CHICAGO - The Cook County, Ill., Board of Commissioners this week approved a controversial measure authorizing the county to issue $740 million of new money and the ability to refund its entire $3.1 billion general obligation debt portfolio.
The approval came after a days-long debate sparked by some commissioners who warned the debt could push the county into a fiscal crisis similar to those in Jefferson County, Ala., or Vallejo, Calif., and that the borrowing plan as originally worded handed too much power to county board President Todd Stroger and chief financial officer Donna Dunnings, who is Stroger's cousin.
In passing the ordinance in a 12-to-4 vote with one member absent, the board stripped some of the county executive's power, including the ability to push out debt maturities, enter into swaps, and limited the use of proceeds. Commissioners also added the requirement that board approval be sought for the finance teams selected for any bond deals related to the $3.75 billion authorization.
The ordinance had already raised eyebrows among some local public finance professionals as the original documents appeared to indicate that the county would drop Fitch Ratings on the heels of Fitch's move last July revising the county's outlook to negative from stable. In recent interviews, Dunnings denied that the county planned to drop Fitch.
The borrowing, which would likely come in several issues, would be the county's first new-money sale since 2004 and the first large bond issuance under Stroger's administration. The ordinance allows the county to issue up to $740 million of new-money bonds and refinance its entire debt portfolio if it achieves 3% in net present value savings.
The borrowing comes three months after the county implemented a 1% sales tax hike that pushed Chicago's sale tax to 10.25%, the highest in the nation.
"This is unprecedented, and it's a fiscal abuse adding to the debt burden of the county," said Commissioner Forrest Claypool at a press conference called before the county board meeting Wednesday. "It's outrageous that Todd Stroger would raise taxes by $426 million then turn around and borrow hundreds of millions to pay for operating costs."
County officials dismissed the criticism as political maneuvering as board members are up for re-election in 2010. "This is a boilerplate ordinance that addresses the expiration of the 2002 ordinance," Dunnings said. "This money is to fund projects that those commissioners approved in the '07 and '08 budgets."
The 2002 ordinance, passed under previous county CFO Thomas Glaser, authorized $600 million of new-money bonds. The ordinance expired Nov. 30, 2007.
The county expects to enter the market in the next few months. Of the $740 million in new money, about $376 million would finance capital improvement projects and $260 million would cover self-insurance claims.
Another $104 million would cover a 2007 pension payment. That payment is due to the pension board by Nov. 30, so the county would likely enter the market soon with that issue, Dunnings said. The pension obligation bonds would be taxable, according to Pat Curtner with Chapman and Cutler LLP, the county's bond counsel.
The county has not yet selected its financial team, Dunnings said.
The board implemented a series of amendments intended to blunt the administration's ability to go to market without board input.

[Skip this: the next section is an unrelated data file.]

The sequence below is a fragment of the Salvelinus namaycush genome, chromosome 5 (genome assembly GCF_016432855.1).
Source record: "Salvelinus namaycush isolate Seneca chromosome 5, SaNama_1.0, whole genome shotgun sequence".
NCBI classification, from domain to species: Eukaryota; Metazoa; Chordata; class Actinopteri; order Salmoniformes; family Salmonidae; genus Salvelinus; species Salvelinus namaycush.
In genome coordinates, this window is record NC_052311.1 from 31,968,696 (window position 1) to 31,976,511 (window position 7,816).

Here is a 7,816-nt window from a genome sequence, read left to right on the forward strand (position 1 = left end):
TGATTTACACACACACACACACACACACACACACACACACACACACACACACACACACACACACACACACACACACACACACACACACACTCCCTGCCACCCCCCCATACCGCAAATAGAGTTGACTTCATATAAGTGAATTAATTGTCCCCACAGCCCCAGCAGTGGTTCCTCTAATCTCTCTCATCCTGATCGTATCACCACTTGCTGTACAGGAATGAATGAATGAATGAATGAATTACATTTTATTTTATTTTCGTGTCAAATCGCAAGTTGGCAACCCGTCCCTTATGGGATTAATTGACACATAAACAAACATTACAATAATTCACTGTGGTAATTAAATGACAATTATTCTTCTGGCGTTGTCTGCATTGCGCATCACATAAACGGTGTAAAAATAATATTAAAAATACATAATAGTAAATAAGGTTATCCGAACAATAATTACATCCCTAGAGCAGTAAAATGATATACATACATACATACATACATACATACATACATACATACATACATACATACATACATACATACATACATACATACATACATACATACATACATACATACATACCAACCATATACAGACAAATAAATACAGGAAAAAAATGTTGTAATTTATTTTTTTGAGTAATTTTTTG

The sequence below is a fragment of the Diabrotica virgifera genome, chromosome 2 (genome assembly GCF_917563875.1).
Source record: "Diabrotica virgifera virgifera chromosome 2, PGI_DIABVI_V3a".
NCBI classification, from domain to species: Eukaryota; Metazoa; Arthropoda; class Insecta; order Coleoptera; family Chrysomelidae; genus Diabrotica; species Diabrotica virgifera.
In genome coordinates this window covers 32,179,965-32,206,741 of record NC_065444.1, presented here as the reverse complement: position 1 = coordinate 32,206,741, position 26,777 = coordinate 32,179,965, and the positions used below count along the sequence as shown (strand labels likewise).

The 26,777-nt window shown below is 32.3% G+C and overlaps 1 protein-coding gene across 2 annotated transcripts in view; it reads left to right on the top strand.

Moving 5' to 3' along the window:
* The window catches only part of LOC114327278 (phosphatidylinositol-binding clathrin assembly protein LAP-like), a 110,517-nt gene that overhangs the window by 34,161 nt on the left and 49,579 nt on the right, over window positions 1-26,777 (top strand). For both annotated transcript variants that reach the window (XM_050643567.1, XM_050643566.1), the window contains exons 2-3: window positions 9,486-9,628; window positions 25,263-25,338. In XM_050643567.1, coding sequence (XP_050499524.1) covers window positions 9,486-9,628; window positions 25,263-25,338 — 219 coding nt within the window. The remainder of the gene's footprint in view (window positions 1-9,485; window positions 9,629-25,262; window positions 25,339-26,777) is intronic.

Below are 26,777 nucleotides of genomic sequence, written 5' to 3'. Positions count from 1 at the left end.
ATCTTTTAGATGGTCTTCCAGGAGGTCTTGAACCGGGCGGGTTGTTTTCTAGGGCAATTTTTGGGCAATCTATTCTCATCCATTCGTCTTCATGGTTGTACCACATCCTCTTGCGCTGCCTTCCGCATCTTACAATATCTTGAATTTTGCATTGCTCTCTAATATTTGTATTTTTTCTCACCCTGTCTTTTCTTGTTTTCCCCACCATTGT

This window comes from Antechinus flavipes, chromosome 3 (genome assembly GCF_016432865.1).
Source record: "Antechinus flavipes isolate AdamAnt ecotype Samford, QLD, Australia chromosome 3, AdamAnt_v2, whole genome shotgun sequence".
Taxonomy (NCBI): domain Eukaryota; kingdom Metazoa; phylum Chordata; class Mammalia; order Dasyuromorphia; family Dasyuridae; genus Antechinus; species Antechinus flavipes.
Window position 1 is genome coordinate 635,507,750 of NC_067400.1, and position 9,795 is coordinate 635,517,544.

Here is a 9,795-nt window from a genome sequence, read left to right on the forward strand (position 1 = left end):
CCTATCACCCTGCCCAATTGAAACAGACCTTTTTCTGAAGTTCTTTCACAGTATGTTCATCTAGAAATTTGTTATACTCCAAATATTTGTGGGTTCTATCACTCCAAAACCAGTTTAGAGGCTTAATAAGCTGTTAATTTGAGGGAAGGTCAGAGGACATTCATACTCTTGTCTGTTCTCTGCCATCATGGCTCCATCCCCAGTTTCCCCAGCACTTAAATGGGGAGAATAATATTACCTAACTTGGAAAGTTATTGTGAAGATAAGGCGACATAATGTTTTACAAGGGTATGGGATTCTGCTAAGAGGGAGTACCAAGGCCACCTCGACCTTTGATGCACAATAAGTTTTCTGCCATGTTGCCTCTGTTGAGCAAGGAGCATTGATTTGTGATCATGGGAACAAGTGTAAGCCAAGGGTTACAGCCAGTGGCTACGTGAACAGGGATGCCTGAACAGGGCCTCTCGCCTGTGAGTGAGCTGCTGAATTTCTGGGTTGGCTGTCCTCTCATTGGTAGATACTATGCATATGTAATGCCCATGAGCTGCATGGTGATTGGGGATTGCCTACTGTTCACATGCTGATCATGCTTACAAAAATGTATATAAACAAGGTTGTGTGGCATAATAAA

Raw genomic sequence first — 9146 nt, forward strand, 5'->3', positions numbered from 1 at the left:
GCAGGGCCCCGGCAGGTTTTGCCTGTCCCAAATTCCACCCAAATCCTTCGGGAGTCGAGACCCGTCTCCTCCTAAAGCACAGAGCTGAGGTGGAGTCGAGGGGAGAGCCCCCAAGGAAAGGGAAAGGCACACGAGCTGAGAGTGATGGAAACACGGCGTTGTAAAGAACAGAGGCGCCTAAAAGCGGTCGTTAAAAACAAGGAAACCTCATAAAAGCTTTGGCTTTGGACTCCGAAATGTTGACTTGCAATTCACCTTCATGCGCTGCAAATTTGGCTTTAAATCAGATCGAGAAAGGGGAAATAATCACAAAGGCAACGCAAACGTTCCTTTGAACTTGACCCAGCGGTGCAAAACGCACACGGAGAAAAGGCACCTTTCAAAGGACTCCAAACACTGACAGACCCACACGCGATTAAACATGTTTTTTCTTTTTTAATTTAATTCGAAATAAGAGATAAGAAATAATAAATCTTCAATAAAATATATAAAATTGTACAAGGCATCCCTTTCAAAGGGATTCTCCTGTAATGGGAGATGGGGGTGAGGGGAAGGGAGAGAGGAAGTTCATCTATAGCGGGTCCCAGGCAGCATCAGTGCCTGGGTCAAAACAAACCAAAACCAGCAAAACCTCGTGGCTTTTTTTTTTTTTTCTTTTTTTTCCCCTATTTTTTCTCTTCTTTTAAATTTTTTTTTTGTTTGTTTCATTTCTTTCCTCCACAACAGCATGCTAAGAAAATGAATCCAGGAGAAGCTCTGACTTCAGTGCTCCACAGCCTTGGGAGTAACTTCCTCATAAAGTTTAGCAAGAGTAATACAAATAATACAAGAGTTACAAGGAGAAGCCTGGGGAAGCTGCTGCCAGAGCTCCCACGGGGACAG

Commissioners vetoed the county's ability to push bond maturities out to 40 year on existing 20-year or 25-year debt in an effort to achieve savings. Commissioners prohibited finance officials from entering into any interest-rate swaps without board approval, and prohibited the county from putting any bond proceeds into a working cash fund as planned under the original ordinance.
Commissioners also voted to require board approval on all members of the final finance team prior to the county entering the market, similar to the Chicago City Council.
"We need to make sure we're not exposing ourselves to liability with schlocky underwriters," Claypool said.
Commissioners questioned Curtner about the board's personal legal liability on the county's debt transactions, a question Curtner said was "very timely" as the Securities and Exchange Commission scrutinizes the municipal market. "We advise our clients in these times to make sure that you are working with professionals you trust," she said.
Despite the amendments, four of the 17 commissioners voted against the bond ordinance, warning the county would come to regret the borrowing.
"I don't know that we've ever lived in a time of such uncertainty," said Commissioner Mike Quigley. "Our nation's financial crisis is based on the fact that we forgot we had to manage debt. If Wall Street giants fall, there's no reason why a county as large as Cook can't fall as well."
The county last entered the market in July with $150 million of sales tax anticipation notes. At that time, Standard & Poor's affirmed its AA rating on the county and Moody's Investors Service affirmed its Aa2 rating. Fitch affirmed its AA rating and revised its outlook to negative from stable, citing some of the county's fiscal pressures.
Fitch's negative outlook prompted warnings from the county's finance team - which included four underwriters and four advisory firms - that the county would drop the rating agency from upcoming deals, according to several sources. The reports seemed to be confirmed by the bond ordinance, which listed only Standard & Poor's and Moody's as rating agencies. Fitch has rated Cook since 1996, and was included on earlier ordinances.
But Dunnings earlier this week hotly denied that was the case, saying she was not aware of threats to drop Fitch and that she had "no intention" of doing so. She added, however, that it was too early to say with certainty whether the county would hire Fitch, as she would not make any final hiring decisions until after gaining board approval.